Originally published in January 2014
After I had got the basics of the group established nothing could move forward until I’d found a venue. As I was new to Nottingham I contacted people on Twitter and sent out a message asking for recommendations on a Yahoo Groups mailing list. This proved to be really helpful as I eventually choose one of the venues suggested.
I’d say I spent about six hours over the course of a few weeks wondering around streets in the city centre looking for a suitable place to meet. I wanted it to be bi friendly, free to use, have disabled access and be an independent venue. It also needed to quiet enough for us to socialise so venues with live music or sport were ruled out.
I felt like I’d hit the jackpot with The Lord Roberts. After a quick look round I went to speak to the people behind the bar to check if they would be OK with me holding a meet up for bisexuals there. I was afraid that as a gay pub they would give me a frosty reception, (many bisexuals receive more biphobia from gays & lesbians than straight people), but they couldn’t have been more welcoming. They gave me a tour of the venue and said they’d be delighted to have us. The barman I spoke to turned out to be an equalities officer for a union. He explained how happy he was to speak to me as he wants to be more inclusive of marginalised groups such as bisexuals. He even offered to come and speak at future events! I snagged his email address and hurried home delighted.
That evening I rang the landlord (who wasn’t in earlier) and arranged for us to come in on the 14th January.
The following few weeks went by in a blur of online promotion. About 16 hours in all. I created events on FetLife and Facebook. I sent out messages on mailing lists. Made threads and updated groups. Tweeted. I also googled LGBT organisations in the East Midlands and asked them to add my group details to their websites and databases. I even got BiTopia listed on the Nottingham city council website! At first my fingers hovered over the keyboard as I wondered if I could really email these kinds of organisations about my little new “group”, but it turned out to be quite a liberating experience. No one was saying I couldn’t, so I just gave emailing loads of different organisations a go! I thankfully got lots of positive responses.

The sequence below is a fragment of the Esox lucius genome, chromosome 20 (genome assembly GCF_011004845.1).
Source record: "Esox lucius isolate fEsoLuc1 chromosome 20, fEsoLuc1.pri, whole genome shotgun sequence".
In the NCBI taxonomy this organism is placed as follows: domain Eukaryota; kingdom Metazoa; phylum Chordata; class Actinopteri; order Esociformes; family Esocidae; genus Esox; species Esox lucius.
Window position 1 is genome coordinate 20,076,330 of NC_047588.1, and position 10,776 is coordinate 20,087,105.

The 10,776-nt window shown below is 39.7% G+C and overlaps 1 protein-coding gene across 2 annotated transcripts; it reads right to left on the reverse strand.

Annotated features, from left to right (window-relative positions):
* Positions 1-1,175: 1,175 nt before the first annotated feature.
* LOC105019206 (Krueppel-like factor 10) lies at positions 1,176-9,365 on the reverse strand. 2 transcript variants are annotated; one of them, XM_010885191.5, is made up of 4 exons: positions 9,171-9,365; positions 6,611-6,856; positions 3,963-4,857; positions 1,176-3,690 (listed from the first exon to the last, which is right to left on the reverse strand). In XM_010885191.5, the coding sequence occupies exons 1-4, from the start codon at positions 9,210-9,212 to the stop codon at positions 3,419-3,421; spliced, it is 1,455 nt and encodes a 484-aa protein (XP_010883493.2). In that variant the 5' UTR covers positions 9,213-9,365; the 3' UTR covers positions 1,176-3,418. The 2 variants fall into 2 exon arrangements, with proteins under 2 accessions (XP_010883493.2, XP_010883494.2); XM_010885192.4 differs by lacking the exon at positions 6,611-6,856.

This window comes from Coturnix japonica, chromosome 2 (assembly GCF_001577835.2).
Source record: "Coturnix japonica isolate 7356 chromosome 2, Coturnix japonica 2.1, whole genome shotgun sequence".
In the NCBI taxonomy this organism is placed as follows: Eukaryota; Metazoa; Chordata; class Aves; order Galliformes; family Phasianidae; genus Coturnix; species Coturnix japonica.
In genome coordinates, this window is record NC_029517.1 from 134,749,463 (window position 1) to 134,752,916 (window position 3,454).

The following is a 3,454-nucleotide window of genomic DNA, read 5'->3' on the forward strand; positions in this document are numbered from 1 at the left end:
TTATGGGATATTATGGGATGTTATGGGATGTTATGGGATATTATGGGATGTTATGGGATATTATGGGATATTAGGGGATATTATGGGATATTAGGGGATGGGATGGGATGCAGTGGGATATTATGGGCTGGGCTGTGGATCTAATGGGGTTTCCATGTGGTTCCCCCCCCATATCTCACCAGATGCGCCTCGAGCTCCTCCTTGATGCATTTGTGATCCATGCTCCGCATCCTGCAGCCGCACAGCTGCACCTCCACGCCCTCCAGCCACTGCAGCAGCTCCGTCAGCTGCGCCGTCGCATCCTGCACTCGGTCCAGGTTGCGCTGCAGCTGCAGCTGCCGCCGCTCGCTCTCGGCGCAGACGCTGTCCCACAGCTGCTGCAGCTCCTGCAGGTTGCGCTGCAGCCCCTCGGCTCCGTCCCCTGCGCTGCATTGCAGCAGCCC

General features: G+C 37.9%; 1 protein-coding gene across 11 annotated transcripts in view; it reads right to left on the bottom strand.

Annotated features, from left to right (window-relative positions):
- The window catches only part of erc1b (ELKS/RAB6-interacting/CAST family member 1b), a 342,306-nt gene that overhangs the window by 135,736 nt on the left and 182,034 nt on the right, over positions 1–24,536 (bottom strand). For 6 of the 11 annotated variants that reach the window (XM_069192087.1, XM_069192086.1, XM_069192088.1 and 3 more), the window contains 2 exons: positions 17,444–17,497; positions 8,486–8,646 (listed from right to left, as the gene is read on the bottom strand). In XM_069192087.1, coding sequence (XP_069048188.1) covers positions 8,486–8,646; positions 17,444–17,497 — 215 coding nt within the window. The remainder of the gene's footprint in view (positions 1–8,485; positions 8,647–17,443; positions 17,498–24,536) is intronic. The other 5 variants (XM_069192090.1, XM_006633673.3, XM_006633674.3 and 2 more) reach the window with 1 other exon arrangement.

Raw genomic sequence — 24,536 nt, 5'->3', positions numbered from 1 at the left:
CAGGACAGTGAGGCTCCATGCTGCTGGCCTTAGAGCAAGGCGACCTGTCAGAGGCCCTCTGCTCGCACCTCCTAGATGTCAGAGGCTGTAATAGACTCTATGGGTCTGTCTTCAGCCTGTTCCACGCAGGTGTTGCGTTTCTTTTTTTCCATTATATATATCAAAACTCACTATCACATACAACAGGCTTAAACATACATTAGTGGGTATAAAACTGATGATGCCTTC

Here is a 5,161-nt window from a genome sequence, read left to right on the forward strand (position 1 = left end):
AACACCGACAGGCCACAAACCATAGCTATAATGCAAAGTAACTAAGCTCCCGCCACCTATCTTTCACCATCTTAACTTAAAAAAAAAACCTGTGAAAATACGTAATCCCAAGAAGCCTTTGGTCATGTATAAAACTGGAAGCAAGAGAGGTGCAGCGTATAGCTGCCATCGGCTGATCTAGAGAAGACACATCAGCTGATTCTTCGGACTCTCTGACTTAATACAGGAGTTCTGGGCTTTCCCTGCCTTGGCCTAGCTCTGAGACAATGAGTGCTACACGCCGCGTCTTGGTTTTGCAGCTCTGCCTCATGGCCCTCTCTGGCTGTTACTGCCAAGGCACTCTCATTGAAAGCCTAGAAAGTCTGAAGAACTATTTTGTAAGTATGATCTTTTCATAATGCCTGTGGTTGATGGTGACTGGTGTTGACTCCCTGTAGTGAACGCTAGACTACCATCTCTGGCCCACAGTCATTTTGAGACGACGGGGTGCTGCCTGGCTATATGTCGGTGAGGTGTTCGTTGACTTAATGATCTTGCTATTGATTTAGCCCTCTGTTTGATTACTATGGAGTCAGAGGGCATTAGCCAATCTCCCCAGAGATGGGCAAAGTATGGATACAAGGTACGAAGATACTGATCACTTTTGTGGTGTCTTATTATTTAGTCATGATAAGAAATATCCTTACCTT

I was kept in good spirits by the amount of encouragement and support I received. People were so helpful in spreading the word. I think Nottingham bisexuals are already well connected as they have had a lot of bi events in the past, but it must be a lot harder to start a group in a region that doesn’t have this foundation to build on.